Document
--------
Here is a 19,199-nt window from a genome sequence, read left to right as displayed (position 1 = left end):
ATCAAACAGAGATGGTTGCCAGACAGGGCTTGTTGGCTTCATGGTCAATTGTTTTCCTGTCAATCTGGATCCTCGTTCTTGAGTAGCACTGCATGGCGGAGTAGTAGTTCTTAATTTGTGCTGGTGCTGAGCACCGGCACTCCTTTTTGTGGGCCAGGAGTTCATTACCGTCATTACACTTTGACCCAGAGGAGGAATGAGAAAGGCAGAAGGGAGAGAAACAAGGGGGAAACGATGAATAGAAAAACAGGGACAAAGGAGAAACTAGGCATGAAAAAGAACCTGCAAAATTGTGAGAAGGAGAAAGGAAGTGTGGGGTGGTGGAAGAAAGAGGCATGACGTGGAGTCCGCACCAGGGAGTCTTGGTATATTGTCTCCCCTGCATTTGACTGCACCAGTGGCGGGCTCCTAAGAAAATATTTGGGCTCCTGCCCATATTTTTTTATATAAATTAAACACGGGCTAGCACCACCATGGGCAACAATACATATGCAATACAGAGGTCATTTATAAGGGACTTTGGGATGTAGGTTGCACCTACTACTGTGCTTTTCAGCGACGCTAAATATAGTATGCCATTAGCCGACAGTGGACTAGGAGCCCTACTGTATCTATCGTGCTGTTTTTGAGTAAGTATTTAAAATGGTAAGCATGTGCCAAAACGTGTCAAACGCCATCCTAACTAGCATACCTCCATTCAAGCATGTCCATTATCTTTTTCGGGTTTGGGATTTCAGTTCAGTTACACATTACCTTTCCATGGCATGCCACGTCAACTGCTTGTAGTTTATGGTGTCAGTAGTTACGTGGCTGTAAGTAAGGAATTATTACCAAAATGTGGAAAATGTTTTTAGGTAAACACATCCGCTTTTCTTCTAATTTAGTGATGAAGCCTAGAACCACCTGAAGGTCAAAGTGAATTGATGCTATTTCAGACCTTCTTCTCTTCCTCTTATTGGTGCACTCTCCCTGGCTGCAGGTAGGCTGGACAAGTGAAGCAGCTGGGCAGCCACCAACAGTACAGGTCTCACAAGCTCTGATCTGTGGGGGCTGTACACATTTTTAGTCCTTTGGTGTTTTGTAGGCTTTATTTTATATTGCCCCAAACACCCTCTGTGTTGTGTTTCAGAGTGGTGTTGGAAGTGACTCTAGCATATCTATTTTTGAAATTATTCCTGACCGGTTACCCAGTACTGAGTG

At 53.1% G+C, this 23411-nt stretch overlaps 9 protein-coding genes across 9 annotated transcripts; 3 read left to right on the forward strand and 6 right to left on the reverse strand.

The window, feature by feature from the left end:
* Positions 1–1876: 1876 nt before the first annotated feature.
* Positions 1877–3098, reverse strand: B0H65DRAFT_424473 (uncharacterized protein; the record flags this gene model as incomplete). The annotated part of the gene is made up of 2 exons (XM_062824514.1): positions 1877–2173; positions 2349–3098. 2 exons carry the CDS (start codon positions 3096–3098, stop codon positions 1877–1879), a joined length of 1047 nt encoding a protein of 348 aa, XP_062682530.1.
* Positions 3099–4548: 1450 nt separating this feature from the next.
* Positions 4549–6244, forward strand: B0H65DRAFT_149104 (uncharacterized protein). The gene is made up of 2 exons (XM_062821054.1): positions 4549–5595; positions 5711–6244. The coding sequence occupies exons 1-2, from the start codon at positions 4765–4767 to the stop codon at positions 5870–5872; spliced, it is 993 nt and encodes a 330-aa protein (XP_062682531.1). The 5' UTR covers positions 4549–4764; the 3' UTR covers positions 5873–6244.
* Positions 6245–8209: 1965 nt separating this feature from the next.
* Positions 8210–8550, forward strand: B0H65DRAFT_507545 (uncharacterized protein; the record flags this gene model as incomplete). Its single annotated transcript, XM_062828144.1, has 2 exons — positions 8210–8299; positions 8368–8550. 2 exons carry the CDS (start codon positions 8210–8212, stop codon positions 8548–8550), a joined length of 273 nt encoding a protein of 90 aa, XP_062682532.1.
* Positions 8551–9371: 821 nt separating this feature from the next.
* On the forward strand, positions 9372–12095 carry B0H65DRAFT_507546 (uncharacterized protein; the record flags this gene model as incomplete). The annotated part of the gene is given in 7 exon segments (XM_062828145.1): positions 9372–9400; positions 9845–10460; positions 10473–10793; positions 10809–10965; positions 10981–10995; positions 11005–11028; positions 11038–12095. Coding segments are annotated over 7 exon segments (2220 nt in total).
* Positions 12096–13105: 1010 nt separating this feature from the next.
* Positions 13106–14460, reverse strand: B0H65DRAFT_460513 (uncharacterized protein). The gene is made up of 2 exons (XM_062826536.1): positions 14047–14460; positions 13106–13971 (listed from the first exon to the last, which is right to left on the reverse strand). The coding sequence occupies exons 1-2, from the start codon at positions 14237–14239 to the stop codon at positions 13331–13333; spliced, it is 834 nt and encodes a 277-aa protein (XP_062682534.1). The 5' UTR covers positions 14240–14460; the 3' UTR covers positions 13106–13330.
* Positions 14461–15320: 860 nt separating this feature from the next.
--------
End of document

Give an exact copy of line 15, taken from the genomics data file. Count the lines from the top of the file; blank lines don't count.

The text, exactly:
* Positions 14461–15320: 860 nt separating this feature from the next.